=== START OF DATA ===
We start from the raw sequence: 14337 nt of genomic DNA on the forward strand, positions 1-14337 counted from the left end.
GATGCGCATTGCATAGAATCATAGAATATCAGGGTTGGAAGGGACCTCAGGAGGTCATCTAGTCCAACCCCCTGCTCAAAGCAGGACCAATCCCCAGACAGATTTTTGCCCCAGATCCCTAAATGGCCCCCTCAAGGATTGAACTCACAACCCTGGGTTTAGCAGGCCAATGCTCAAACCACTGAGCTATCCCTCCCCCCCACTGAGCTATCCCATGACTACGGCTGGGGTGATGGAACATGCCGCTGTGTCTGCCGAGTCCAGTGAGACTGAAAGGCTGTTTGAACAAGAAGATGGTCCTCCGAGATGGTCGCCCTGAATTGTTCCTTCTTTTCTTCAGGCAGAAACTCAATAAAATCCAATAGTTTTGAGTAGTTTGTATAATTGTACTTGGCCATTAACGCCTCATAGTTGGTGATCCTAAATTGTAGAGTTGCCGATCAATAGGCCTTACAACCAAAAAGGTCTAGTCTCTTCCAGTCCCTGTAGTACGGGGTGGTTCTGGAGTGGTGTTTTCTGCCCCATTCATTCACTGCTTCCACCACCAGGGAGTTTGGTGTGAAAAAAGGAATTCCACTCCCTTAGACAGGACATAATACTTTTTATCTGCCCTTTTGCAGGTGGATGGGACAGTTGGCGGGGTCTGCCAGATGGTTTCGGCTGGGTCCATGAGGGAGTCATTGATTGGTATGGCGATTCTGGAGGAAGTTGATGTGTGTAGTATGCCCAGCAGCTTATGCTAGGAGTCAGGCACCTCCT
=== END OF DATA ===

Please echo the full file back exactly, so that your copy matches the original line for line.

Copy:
We start from the raw sequence: 14337 nt of genomic DNA on the forward strand, positions 1-14337 counted from the left end.
GATGCGCATTGCATAGAATCATAGAATATCAGGGTTGGAAGGGACCTCAGGAGGTCATCTAGTCCAACCCCCTGCTCAAAGCAGGACCAATCCCCAGACAGATTTTTGCCCCAGATCCCTAAATGGCCCCCTCAAGGATTGAACTCACAACCCTGGGTTTAGCAGGCCAATGCTCAAACCACTGAGCTATCCCTCCCCCCCACTGAGCTATCCCATGACTACGGCTGGGGTGATGGAACATGCCGCTGTGTCTGCCGAGTCCAGTGAGACTGAAAGGCTGTTTGAACAAGAAGATGGTCCTCCGAGATGGTCGCCCTGAATTGTTCCTTCTTTTCTTCAGGCAGAAACTCAATAAAATCCAATAGTTTTGAGTAGTTTGTATAATTGTACTTGGCCATTAACGCCTCATAGTTGGTGATCCTAAATTGTAGAGTTGCCGATCAATAGGCCTTACAACCAAAAAGGTCTAGTCTCTTCCAGTCCCTGTAGTACGGGGTGGTTCTGGAGTGGTGTTTTCTGCCCCATTCATTCACTGCTTCCACCACCAGGGAGTTTGGTGTGAAAAAAGGAATTCCACTCCCTTAGACAGGACATAATACTTTTTATCTGCCCTTTTGCAGGTGGATGGGACAGTTGGCGGGGTCTGCCAGATGGTTTCGGCTGGGTCCATGAGGGAGTCATTGATTGGTATGGCGATTCTGGAGGAAGTTGATGTGTGTAGTATGCCCAGCAGCTTATGCTAGGAGTCAGGCACCTCCT